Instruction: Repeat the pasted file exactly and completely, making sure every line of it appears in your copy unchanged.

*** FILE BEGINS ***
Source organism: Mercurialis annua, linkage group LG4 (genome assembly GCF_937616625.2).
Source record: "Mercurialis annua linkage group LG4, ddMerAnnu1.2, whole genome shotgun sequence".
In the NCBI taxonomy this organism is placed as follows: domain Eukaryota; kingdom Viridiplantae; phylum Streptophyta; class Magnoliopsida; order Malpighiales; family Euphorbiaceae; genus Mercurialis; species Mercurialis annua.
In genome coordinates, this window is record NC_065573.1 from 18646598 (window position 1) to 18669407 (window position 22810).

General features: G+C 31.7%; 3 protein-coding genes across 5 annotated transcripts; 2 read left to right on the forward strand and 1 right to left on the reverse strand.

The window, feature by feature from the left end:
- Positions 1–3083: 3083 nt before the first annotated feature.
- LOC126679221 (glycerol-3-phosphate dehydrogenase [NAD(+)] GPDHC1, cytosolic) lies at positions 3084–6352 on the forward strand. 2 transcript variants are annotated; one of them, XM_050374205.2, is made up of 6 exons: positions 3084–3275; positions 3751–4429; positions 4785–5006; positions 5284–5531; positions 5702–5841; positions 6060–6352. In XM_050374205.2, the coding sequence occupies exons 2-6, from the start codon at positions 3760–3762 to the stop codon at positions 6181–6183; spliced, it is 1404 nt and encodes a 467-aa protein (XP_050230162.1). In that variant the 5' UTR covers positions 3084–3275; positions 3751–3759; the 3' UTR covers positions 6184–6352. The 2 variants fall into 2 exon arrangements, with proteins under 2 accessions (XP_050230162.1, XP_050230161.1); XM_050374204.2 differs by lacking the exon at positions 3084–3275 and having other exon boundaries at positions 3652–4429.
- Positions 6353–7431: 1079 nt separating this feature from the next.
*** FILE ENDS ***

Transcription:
Source organism: Mercurialis annua, linkage group LG4 (genome assembly GCF_937616625.2).
Source record: "Mercurialis annua linkage group LG4, ddMerAnnu1.2, whole genome shotgun sequence".
In the NCBI taxonomy this organism is placed as follows: domain Eukaryota; kingdom Viridiplantae; phylum Streptophyta; class Magnoliopsida; order Malpighiales; family Euphorbiaceae; genus Mercurialis; species Mercurialis annua.
In genome coordinates, this window is record NC_065573.1 from 18646598 (window position 1) to 18669407 (window position 22810).

General features: G+C 31.7%; 3 protein-coding genes across 5 annotated transcripts; 2 read left to right on the forward strand and 1 right to left on the reverse strand.

The window, feature by feature from the left end:
- Positions 1–3083: 3083 nt before the first annotated feature.
- LOC126679221 (glycerol-3-phosphate dehydrogenase [NAD(+)] GPDHC1, cytosolic) lies at positions 3084–6352 on the forward strand. 2 transcript variants are annotated; one of them, XM_050374205.2, is made up of 6 exons: positions 3084–3275; positions 3751–4429; positions 4785–5006; positions 5284–5531; positions 5702–5841; positions 6060–6352. In XM_050374205.2, the coding sequence occupies exons 2-6, from the start codon at positions 3760–3762 to the stop codon at positions 6181–6183; spliced, it is 1404 nt and encodes a 467-aa protein (XP_050230162.1). In that variant the 5' UTR covers positions 3084–3275; positions 3751–3759; the 3' UTR covers positions 6184–6352. The 2 variants fall into 2 exon arrangements, with proteins under 2 accessions (XP_050230162.1, XP_050230161.1); XM_050374204.2 differs by lacking the exon at positions 3084–3275 and having other exon boundaries at positions 3652–4429.
- Positions 6353–7431: 1079 nt separating this feature from the next.